The pandemic inspired a lot of people to make changes. For some, that meant shoring up their finances and building savings. For others, it meant buying a home, selling a home, or relocating to a whole new part of the country.
And then there are the millions of people who were inspired to quit their jobs. Despite rampant unemployment, a whopping 4.3 million resigned from their jobs in August, followed by a record-breaking 4.4 million resignations in September. And payroll provider Gusto reports that women were more likely to quit their jobs than men since the start of the pandemic.
Why women are quitting their jobs in droves
It’s not a secret that women are commonly paid less money than men for doing comparable jobs. A big reason women may be quitting today is frustration over the gender pay gap. Those who feel they’re not being compensated adequately may be eager to go off and pursue more lucrative career opportunities rather than settle for their existing jobs.
But some women may be resigning from their jobs not by choice, but out of desperation. Many families are struggling to find affordable childcare these days. And in the absence of it, some families may be making the decision to have one parent stay home rather than lose the bulk of their income to daycare costs. Since women tend to earn less money than men, it stands to reason they’d be the ones to opt out of the workforce.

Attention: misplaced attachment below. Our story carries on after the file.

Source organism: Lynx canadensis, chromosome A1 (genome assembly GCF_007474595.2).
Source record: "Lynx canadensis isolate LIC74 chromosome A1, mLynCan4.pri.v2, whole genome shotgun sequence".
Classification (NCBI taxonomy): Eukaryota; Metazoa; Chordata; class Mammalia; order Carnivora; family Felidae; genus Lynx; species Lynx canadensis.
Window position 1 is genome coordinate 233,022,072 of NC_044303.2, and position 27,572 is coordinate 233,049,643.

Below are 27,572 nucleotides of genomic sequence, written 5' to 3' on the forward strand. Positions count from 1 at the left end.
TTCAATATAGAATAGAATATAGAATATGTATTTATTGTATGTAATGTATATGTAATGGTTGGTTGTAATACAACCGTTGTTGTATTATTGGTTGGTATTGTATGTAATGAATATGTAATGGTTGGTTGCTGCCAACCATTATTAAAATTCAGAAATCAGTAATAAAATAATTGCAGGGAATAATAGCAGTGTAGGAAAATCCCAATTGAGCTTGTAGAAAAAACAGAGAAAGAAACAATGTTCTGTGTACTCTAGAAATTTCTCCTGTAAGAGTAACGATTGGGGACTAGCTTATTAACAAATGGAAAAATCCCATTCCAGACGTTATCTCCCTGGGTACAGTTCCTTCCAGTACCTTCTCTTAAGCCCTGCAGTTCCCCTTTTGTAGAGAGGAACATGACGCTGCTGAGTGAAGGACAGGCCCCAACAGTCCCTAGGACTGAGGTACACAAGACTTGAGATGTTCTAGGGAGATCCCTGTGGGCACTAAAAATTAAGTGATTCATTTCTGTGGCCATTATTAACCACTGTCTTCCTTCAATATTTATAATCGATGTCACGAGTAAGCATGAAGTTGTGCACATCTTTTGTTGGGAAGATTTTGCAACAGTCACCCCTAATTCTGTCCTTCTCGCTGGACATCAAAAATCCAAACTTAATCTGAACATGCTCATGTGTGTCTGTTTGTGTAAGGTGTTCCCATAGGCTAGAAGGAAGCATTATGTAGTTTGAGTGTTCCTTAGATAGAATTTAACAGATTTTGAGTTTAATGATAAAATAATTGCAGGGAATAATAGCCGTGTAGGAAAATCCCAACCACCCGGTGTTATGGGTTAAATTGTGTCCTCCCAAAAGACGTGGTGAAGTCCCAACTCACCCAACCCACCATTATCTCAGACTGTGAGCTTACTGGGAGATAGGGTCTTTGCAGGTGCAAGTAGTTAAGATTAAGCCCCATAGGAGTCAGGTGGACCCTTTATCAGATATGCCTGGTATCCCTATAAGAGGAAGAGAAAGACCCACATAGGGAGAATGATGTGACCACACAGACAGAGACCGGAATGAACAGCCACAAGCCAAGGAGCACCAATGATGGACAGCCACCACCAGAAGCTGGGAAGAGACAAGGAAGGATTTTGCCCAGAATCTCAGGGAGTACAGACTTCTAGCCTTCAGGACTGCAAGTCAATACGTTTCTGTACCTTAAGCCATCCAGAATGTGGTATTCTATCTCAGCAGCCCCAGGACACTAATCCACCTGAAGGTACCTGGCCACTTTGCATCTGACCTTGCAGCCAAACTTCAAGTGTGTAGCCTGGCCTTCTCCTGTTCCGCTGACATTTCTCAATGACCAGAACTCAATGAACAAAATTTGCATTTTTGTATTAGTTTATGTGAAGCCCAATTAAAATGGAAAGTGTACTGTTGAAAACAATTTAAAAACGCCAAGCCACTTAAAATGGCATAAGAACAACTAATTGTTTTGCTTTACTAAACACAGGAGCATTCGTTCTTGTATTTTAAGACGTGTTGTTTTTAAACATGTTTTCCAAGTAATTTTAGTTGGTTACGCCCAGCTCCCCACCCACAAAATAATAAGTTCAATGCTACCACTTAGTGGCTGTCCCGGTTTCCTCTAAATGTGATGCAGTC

Should you quit your job?
Whether you identify as male or female, you may have reached the point where you’re eager to leave your job and find a new one. Or, you may decide it makes sense to take a career break and focus on raising a family, especially if childcare costs have been eating into your salary in a substantial way.
There’s nothing wrong with pursuing new job opportunities if you’re unhappy with your current role. But before you quit your job and drop out of the workforce for a while, ask yourself whether you can really afford to do so. While you may not bring home a lot of money after accounting for expenses like childcare, if your family relies on your income to stay afloat, then giving up your earnings could put your household at risk of debt.
Furthermore, consider the other benefits you may have to give up. If your employer provides subsidized health insurance, buying a replacement plan could end up being quite expensive, even with subsidies being in place.